And when John the Baptist says in verse 31, “I myself did not know him, but for this purpose I came baptizing with water, that he might be revealed to Israel,” we can be sure that John isn’t saying that he didn’t know Jesus—he’s saying that he didn’t know that Jesus was the Son of God. Although we have to wonder if he didn’t have some idea as clearly his mother Elizabeth knew that Mary’s baby was the Lord.

But it doesn’t appear that John the Baptist has any doubt as we read beginning with verse 29:

Joh 1:29  The next day he saw Jesus coming toward him, and said, “Behold, the Lamb of God, who takes away the sin of the world!

Joh 1:30  This is he of whom I said, ‘After me comes a man who ranks before me, because he was before me.’

Joh 1:31  I myself did not know him, but for this purpose I came baptizing with water, that he might be revealed to Israel.”

Joh 1:32  And John bore witness: “I saw the Spirit descend from heaven like a dove, and it remained on him.

Joh 1:33  I myself did not know him, but he who sent me to baptize with water said to me, ‘He on whom you see the Spirit descend and remain, this is he who baptizes with the Holy Spirit.’

Joh 1:34  And I have seen and have borne witness that this is the Son of God.”   

John the Baptist saw the Spirit, in the form of a dove, descend on Jesus; he heard the voice of God saying, “This is my beloved Son, with whom I am well pleased. And he knew that Jesus is the Son of God.

Then we discover that the apostle John was a disciple of John the Baptist, as we read, beginning with verse 35,

Joh 1:35  The next day again John was standing with two of his disciples,

Joh 1:36  and he looked at Jesus as he walked by and said, “Behold, the Lamb of God!”

Joh 1:37  The two disciples heard him say this, and they followed Jesus.

Joh 1:38  Jesus turned and saw them following and said to them, “What are you seeking?” And they said to him, “Rabbi” (which means Teacher), “where are you staying?”

Joh 1:39  He said to them, “Come and you will see.” So they came and saw where he was staying, and they stayed with him that day, for it was about the tenth hour.

Joh 1:40  One of the two who heard John speak and followed Jesus was Andrew, Simon Peter’s brother.

Joh 1:41  He first found his own brother Simon and said to him, “We have found the Messiah” (which means Christ).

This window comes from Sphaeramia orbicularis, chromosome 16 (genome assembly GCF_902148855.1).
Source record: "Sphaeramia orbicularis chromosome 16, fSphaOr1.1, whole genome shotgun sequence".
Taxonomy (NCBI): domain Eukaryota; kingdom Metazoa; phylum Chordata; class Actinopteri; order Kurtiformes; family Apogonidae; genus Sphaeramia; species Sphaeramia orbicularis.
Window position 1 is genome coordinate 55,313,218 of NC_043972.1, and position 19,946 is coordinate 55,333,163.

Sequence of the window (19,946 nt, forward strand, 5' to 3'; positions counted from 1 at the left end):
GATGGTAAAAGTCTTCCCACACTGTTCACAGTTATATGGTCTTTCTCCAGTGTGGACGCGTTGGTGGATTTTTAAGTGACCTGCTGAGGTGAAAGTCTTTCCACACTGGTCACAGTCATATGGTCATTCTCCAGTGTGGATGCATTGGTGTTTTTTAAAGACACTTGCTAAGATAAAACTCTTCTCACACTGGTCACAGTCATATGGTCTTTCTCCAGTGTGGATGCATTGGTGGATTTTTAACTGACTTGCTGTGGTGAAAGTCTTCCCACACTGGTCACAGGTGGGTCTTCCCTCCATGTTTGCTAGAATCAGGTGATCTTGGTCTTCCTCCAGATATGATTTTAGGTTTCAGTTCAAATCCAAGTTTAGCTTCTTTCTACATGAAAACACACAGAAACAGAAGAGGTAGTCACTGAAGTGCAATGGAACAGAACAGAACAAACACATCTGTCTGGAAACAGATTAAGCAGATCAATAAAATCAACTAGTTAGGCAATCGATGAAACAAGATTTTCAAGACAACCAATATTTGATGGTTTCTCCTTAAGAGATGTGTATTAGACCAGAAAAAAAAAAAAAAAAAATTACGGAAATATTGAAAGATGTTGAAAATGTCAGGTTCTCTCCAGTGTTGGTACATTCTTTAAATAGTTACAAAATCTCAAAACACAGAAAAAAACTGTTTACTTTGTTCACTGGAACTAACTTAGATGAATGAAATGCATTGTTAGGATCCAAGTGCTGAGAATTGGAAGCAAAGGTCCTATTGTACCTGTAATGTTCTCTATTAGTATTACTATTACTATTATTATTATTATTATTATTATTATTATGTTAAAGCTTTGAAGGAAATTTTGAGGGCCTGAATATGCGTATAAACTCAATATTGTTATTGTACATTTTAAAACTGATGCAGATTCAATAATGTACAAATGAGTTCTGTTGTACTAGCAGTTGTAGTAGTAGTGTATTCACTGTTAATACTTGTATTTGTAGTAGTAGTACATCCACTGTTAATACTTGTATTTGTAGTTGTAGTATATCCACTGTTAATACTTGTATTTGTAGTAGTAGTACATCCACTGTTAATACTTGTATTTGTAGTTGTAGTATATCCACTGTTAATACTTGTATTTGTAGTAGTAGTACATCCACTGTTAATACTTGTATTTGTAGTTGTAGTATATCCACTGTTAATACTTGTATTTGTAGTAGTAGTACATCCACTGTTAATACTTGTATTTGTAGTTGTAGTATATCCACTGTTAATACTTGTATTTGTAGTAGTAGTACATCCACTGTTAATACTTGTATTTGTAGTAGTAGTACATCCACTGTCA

Joh 1:42  He brought him to Jesus. Jesus looked at him and said, “So you are Simon the son of John? You shall be called Cephas” (which means Peter).


So John and Andrew began immediately to follow Jesus—younger cousin John seems to have no doubts at all that Jesus is the Messiah, the Son of God. And while he doesn’t immediately understand all that this means, he’s anxious to learn. Anxious to discover more about this older cousin.

And by the time he writes it all down, he not only has a much greater understanding of just who Jesus is and was, but he also understands that everything changed when Jesus came into the world.

So when he begins his gospel with the words, “In the beginning…” John is making it clear that when Jesus came into the world, everything changed. A new creation was beginning. He wants us to remember that the book of Genesis begins with the words “In the beginning, God created the heavens and the earth.” And he wants us to understand that with the words, “In the beginning was the Word” he is introducing the beginning of a something totally new.

He wants us to understand that, with Jesus, everything has changed. And that, in order to be a part of this new creation, we too must change.

Verse 12 says, “To all who did receive him, who believed in his name, he gave the right to become children of God, who were born, not of blood nor of the will of the flesh nor of the will of man, but of God.”

The apostle Paul wrote that we are “new creations in Christ Jesus.” This is what John is talking about.

And as John the Baptist speaks of Jesus’ baptism, we find that the change is the result of the Holy Spirit coming down from heaven. In the beginning, God created the world—He created the physical world that we see around us and He created physical man. And while God was present with His people, even sending the Holy Spirit into people at various times for various purposes, it was nothing like this.